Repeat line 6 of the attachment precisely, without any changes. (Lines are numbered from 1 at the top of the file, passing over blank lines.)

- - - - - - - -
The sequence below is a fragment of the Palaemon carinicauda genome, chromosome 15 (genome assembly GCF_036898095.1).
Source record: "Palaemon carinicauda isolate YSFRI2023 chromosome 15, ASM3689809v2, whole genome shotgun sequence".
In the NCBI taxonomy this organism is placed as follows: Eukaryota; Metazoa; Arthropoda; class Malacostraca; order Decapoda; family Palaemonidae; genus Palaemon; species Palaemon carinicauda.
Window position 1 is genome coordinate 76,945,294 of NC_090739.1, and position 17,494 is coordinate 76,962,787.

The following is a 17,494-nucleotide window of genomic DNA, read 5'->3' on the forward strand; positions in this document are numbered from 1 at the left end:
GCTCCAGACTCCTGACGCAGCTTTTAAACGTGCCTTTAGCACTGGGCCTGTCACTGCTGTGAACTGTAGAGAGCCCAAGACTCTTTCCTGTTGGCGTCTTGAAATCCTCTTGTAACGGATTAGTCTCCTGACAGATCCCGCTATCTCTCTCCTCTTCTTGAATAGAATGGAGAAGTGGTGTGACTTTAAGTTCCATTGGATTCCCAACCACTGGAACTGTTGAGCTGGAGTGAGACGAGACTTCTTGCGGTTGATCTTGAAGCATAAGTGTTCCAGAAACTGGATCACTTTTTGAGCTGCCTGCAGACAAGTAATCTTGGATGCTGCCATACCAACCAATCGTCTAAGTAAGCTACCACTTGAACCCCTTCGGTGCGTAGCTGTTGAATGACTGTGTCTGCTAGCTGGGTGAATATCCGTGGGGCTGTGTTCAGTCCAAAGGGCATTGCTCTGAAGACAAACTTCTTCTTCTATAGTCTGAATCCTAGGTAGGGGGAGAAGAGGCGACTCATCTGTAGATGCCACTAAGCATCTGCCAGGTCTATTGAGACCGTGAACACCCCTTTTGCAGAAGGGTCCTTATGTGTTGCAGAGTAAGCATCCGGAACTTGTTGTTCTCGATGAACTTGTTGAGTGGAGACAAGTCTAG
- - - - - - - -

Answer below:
GCTCCAGACTCCTGACGCAGCTTTTAAACGTGCCTTTAGCACTGGGCCTGTCACTGCTGTGAACTGTAGAGAGCCCAAGACTCTTTCCTGTTGGCGTCTTGAAATCCTCTTGTAACGGATTAGTCTCCTGACAGATCCCGCTATCTCTCTCCTCTTCTTGAATAGAATGGAGAAGTGGTGTGACTTTAAGTTCCATTGGATTCCCAACCACTGGAACTGTTGAGCTGGAGTGAGACGAGACTTCTTGCGGTTGATCTTGAAGCATAAGTGTTCCAGAAACTGGATCACTTTTTGAGCTGCCTGCAGACAAGTAATCTTGGATGCTGCCATACCAACCAATCGTCTAAGTAAGCTACCACTTGAACCCCTTCGGTGCGTAGCTGTTGAATGACTGTGTCTGCTAGCTGGGTGAATATCCGTGGGGCTGTGTTCAGTCCAAAGGGCATTGCTCTGAAGACAAACTTCTTCTTCTATAGTCTGAATCCTAGGTAGGGGGAGAAGAGGCGACTCATCTGTAGATGCCACTAAGCATCTGCCAGGTCTATTGAGACCGTGAACACCCCTTTTGCAGAAGGGTCCTTATGTGTTGCAGAGTAAGCATCCGGAACTTGTTGTTCTCGATGAACTTGTTGAGTGGAGACAAGTCTAG